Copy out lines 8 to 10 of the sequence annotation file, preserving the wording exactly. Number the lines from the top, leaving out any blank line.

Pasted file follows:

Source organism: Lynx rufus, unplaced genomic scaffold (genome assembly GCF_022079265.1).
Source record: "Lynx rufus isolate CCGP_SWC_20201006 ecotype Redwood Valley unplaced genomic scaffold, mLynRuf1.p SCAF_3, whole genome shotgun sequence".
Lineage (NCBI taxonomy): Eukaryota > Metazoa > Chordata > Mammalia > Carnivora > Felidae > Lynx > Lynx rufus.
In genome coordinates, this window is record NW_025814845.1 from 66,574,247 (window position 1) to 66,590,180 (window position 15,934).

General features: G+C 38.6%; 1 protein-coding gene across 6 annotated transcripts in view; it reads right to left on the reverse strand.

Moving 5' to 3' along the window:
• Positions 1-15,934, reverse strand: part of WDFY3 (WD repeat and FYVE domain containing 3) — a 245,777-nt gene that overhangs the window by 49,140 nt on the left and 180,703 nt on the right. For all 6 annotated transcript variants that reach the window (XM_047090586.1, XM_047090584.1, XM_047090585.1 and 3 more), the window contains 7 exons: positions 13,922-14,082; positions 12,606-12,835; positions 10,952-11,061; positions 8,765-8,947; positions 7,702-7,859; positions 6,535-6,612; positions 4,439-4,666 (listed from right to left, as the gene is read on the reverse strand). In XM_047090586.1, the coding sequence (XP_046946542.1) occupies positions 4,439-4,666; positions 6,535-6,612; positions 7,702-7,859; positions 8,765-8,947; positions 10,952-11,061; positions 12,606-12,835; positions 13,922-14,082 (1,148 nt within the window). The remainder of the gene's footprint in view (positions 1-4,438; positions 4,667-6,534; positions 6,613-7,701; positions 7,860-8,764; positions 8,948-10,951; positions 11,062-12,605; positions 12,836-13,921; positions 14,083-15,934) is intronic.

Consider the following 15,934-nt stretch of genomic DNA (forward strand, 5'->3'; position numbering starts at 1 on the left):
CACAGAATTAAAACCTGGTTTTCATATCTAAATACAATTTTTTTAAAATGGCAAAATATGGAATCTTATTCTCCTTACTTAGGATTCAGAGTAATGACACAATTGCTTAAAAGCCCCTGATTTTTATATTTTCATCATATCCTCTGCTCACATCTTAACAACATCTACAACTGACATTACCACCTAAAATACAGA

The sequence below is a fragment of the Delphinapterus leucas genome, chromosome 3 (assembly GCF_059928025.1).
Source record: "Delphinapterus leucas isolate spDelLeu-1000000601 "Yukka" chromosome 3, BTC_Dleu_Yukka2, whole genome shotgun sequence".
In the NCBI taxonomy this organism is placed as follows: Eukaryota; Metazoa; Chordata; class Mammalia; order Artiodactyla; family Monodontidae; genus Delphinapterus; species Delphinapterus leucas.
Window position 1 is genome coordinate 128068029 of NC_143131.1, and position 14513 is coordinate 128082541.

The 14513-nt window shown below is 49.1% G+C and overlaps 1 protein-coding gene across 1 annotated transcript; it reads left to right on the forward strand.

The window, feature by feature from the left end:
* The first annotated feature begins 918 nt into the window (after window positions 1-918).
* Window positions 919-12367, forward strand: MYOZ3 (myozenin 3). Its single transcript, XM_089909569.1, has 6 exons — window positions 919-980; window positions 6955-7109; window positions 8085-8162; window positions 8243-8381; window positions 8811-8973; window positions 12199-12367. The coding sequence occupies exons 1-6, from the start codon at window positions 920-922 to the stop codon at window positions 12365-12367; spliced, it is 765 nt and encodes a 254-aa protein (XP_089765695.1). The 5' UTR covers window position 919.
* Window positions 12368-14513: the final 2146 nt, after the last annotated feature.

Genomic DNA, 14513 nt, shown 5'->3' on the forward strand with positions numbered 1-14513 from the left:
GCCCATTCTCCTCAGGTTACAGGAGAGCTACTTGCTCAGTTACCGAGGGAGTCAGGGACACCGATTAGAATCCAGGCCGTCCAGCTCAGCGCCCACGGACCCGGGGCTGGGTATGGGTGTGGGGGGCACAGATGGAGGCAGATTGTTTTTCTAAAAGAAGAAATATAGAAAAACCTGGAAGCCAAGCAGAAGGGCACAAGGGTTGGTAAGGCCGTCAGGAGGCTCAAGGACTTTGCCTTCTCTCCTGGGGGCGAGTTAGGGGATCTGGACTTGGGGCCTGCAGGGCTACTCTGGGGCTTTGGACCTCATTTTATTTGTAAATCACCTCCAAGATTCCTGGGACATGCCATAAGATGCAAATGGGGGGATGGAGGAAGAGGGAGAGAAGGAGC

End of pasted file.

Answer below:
Consider the following 15,934-nt stretch of genomic DNA (forward strand, 5'->3'; position numbering starts at 1 on the left):
CACAGAATTAAAACCTGGTTTTCATATCTAAATACAATTTTTTTAAAATGGCAAAATATGGAATCTTATTCTCCTTACTTAGGATTCAGAGTAATGACACAATTGCTTAAAAGCCCCTGATTTTTATATTTTCATCATATCCTCTGCTCACATCTTAACAACATCTACAACTGACATTACCACCTAAAATACAGA

The sequence below is a fragment of the Delphinapterus leucas genome, chromosome 3 (assembly GCF_059928025.1).